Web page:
Sony is betting big on Africa’s video game industry.

According to a press release, Carry1st — an African game publisher and digital commerce platform established in 2018 by Cordel Robbin-Coker, Lucy Hoffman, and Tinotenda Mundangepfupfu — has scored a financial commitment from the Sony Innovation Fund, the venture capital arm of Sony Group Corporation.

This follows nearly nine months of conversations between Robbin-Coker and the Sony Innovation Fund: Africa, per CNBC.

Furthermore, this is the firm’s first investment in Africa and a strategic move as Sub-Saharan Africa’s gaming industry is projected to earn more than $1 billion in 2024, according to data from Newzoo and Carry1st shared in the press release.

“We are excited to welcome Carry1st as our first investment in Africa,” said Antonio Avitabile, Managing Director – EMEA, Sony Ventures Corporation, in a news release. “We believe there is tremendous untapped potential for the gaming market in Africa, which we hope to experience and contribute to through our investment in Carry1st. We look forward to working closely with Carry1st’s world-class management team to support the company’s growth and explore potential business opportunities with Sony Group companies.”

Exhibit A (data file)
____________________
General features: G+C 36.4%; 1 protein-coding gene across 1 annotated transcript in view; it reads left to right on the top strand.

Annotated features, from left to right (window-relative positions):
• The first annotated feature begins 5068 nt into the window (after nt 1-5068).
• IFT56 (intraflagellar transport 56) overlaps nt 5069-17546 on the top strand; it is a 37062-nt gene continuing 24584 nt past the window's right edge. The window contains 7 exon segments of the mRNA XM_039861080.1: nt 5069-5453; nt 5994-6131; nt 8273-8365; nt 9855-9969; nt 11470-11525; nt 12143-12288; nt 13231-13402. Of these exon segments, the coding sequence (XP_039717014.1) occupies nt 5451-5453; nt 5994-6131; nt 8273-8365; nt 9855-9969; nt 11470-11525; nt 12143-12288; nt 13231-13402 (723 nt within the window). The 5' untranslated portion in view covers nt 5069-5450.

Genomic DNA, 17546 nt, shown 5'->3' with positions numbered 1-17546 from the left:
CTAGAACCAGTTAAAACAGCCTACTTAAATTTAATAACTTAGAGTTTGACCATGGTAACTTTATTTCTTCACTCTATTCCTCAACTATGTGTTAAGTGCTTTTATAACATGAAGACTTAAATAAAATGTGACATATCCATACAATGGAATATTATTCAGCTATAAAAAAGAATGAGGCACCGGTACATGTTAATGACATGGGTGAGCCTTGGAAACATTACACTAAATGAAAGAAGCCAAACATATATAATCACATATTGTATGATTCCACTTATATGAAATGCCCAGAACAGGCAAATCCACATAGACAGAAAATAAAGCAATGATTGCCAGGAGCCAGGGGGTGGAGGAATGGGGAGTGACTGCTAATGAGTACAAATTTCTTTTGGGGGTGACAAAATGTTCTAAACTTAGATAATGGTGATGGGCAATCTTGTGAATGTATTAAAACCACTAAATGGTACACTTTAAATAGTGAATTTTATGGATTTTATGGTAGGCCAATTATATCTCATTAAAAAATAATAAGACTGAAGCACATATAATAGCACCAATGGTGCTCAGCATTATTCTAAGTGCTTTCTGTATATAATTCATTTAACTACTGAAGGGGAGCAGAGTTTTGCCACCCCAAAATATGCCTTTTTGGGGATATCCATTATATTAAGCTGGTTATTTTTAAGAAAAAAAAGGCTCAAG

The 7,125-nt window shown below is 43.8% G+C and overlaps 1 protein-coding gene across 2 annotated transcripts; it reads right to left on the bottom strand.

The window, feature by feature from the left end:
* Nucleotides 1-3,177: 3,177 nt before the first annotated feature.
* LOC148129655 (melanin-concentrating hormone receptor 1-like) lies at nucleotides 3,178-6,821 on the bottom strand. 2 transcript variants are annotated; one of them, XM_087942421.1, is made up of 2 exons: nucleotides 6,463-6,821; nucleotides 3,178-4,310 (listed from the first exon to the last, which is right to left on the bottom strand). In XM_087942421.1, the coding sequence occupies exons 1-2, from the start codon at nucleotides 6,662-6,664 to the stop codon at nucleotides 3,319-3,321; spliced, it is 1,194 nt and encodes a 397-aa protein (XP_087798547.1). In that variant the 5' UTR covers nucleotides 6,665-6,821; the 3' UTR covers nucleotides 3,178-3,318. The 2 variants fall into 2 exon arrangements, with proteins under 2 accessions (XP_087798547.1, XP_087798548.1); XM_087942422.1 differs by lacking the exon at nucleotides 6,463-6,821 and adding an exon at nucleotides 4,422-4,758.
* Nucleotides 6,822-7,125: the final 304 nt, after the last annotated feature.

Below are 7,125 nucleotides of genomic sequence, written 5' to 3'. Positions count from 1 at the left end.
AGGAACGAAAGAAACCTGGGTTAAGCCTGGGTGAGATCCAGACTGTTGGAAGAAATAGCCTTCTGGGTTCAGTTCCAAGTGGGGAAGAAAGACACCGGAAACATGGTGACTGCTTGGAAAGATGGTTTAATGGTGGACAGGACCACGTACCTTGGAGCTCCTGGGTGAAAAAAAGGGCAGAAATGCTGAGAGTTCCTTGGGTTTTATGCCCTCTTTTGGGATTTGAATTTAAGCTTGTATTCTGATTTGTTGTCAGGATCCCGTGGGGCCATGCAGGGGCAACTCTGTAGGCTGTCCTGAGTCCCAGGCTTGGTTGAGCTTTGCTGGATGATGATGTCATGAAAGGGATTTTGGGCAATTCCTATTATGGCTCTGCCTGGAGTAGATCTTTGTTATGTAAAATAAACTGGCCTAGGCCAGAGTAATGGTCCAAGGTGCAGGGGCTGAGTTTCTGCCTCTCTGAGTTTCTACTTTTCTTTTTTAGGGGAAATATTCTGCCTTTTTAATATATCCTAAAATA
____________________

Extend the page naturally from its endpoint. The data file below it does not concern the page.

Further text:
Robbin-Coker also added, “We are thrilled to join forces with Sony Innovation Fund: Africa. The relationship will help Carry1st to drive the future of gaming in Africa. At Carry1st, we believe that the African console market is a massively underestimated opportunity. Our distinct regional capabilities, paired with Sony’s expertise in gaming and entertainment, creates a powerful combination. Together, we hope to bring the best games in the world to players across Africa.”

Looking ahead, the deal will pave the way for the partnership to create numerous commercial opportunities, CNBC reports. At the moment, the partnership is in the “exploratory stages.”

“As large companies like Sony that have really strong footholds in tier-one and tier-two markets start thinking about where the next billion customers and gamers are going to come from, our pitch is that Africa is a prime market for that,” Robbin-Coker told CNBC in an interview. “We believe very firmly that there is an incredibly underrated console opportunity in Africa.”